Is there such a thing as too much technology?

June 4, 2012

Faith Outdoors

I read an interesting article in my current issue of Outdoor News yesterday. The topic was new technology in depth finders for fishing. With advanced GPS mapping and side viewing functions, anglers can see more and more detail in the water than ever before.

The author, a muskie fisherman, said how he used it to find a small rockpile on a point that went from 20 to 40 feet. Soon afterward, he learned that muskies related to this rockpile throughout the summer. That ultimately helped him catch more fish, which is the idea of these advancements in electronics.

Of course, such technology comes with a hefty price tag, which means that the high-end units likely won’t be mounted to my console anytime soon.

But, there’s a bigger reason why I am reluctant to employ such devices: I’m old-school when it comes to fishing. I got my start before flashers were even invented, and quite a few years went by before my Dad purchased the famous Lowrance “green box.”

I still have one of those units in my garage and may actually use it this summer. The most sophisticated device I have on my boat is a Vexilar flasher. An improvement over the Lowrance, but it does essentially the same thing.

Though the new technology would undoubtedly help me catch more fish, I’m not drawn to it like others are. I have always had a fascination with the underwater world, and a big part of the appeal was the mystique.

I remember looking down into the clear waters of Lake Koronis in Stearns County as a youth and wondering what finned creatures were cruising the depths. And, whenever someone in the boat had a fish on, I would peer over the gunwale straining for the first glimpse of whatever it was on the end of the line.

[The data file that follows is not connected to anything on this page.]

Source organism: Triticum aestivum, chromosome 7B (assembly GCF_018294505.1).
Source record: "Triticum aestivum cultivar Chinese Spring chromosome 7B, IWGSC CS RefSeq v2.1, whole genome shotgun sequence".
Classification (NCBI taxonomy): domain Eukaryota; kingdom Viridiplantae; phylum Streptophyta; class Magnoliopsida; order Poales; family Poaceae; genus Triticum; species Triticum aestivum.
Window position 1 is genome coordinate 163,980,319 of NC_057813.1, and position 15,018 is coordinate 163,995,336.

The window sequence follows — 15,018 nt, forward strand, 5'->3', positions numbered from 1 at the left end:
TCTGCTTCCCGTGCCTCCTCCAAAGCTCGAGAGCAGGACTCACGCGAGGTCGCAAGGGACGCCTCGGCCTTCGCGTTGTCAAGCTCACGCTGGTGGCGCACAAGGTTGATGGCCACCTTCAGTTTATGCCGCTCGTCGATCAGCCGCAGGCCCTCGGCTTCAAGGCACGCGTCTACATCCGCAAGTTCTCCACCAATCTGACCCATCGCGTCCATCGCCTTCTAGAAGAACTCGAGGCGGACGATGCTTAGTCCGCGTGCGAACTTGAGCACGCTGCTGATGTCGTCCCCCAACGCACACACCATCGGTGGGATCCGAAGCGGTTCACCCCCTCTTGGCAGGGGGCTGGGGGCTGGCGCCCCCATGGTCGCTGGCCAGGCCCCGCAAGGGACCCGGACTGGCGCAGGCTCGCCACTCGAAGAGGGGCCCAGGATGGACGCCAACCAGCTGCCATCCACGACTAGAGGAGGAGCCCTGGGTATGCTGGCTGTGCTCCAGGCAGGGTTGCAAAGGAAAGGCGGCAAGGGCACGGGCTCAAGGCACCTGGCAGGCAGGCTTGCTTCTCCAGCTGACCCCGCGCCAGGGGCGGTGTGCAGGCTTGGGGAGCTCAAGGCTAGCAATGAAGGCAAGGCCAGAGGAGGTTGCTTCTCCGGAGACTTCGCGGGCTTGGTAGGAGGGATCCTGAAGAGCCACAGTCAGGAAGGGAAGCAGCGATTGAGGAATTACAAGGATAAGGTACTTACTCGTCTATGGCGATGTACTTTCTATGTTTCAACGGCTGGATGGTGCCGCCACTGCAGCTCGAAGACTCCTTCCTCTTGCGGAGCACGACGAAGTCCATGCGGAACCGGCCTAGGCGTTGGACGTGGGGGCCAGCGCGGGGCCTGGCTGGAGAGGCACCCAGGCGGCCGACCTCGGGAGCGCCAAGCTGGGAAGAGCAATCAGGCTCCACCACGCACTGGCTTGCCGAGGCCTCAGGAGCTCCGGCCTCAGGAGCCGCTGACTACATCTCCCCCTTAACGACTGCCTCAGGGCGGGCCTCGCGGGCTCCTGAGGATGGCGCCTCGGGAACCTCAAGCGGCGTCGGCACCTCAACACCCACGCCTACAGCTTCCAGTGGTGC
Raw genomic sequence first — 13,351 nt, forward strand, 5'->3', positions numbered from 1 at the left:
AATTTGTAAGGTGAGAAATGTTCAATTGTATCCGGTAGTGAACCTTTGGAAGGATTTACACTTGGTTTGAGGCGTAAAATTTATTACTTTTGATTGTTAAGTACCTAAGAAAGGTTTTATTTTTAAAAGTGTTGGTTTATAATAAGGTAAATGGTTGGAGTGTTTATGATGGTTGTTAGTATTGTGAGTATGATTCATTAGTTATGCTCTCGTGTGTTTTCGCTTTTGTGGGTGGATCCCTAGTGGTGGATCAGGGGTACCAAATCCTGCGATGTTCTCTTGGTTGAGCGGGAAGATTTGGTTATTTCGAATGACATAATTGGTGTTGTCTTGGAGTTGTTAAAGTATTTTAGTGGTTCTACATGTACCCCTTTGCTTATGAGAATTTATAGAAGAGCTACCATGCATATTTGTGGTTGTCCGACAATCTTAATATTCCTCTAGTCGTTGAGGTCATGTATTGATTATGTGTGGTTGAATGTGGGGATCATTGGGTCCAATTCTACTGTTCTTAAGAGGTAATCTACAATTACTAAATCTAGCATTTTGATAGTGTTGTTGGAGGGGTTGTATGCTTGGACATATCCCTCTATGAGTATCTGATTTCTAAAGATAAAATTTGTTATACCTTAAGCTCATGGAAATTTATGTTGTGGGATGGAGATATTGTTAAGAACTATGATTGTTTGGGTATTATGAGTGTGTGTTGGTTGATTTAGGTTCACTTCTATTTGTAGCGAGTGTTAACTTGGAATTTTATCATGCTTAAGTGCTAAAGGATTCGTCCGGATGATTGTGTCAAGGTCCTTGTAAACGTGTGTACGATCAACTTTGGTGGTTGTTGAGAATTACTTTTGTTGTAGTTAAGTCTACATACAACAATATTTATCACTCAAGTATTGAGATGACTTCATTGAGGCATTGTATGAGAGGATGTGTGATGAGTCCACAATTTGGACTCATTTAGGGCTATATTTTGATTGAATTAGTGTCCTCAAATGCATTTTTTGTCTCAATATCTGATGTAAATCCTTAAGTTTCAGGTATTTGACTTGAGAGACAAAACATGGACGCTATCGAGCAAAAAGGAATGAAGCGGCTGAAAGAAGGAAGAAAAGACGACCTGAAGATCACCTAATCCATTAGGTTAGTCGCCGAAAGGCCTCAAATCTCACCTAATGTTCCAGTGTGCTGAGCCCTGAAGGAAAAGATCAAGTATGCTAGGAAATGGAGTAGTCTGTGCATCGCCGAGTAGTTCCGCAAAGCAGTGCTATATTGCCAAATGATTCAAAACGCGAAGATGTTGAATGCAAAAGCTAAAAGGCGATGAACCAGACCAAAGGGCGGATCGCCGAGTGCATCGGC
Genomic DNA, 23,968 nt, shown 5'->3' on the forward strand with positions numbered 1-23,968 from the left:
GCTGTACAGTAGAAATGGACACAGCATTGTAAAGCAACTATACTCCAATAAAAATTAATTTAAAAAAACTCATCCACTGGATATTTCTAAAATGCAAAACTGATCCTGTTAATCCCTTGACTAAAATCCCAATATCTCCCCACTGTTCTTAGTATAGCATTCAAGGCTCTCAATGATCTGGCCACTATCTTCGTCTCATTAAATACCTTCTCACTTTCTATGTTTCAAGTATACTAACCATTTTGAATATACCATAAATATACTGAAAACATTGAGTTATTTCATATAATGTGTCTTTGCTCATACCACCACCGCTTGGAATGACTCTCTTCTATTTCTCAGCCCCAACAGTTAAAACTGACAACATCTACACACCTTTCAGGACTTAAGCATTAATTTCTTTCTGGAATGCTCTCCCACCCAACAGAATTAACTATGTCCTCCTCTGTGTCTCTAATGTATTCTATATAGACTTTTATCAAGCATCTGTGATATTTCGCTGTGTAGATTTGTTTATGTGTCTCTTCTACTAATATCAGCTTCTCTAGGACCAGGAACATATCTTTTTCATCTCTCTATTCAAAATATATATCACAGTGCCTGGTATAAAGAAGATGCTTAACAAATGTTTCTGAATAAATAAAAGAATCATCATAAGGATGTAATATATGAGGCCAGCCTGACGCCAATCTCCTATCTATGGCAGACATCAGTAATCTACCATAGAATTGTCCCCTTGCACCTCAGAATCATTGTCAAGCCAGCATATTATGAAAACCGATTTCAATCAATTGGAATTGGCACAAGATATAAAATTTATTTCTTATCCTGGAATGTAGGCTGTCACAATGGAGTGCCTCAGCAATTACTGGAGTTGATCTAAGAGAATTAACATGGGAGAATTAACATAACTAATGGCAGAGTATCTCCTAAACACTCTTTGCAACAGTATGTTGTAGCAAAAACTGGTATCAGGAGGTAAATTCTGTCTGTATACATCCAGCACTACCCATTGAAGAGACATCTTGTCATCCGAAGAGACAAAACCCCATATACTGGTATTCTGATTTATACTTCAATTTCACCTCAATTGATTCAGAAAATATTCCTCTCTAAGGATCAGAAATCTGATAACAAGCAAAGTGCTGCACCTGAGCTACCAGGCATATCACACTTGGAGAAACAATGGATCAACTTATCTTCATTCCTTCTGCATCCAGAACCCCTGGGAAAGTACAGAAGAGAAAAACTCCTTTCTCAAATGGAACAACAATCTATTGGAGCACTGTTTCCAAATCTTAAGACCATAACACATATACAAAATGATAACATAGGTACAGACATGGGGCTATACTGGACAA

That’s what captivated me about fishing. Still does. I think, if I knew too much about what that underwater world looked like, it might take away the sense of awe and wonder that I’ve always had about it.

In other words, I think it’s possible to know too much about what’s going on in the depths below. That can take away the element of surprise – not knowing when or where a fish will strike. Playing this guessing game is a big part of the appeal for me.

Same goes for trail cameras used by hunters. I would rather not know that a particular buck walks down a certain trail between 8 and 9 a.m. every day. I like the element of surprise – and, good, old-fashioned scouting to help you determine where deer travel.

Besides, once the rut kicks in, the predictable late summer and early fall deer movement patterns fall apart anyway. And, that’s just the way I like it.

I know that declining the use of some of this high-tech gear means I may end up going home empty-handed from the field or the lake, but it also keeps alive the mystery of what’s lurking in the woods and waters.

And, it makes success that much sweeter!

, , , ,

About Dave Hrbacek

Staff photographer and writer for The Catholic Spirit. Also, avid outdoors enthusiast with a passion for hunting, fishing and photography. Married to Julie and have four children, three boys and a girl.

View all posts by Dave Hrbacek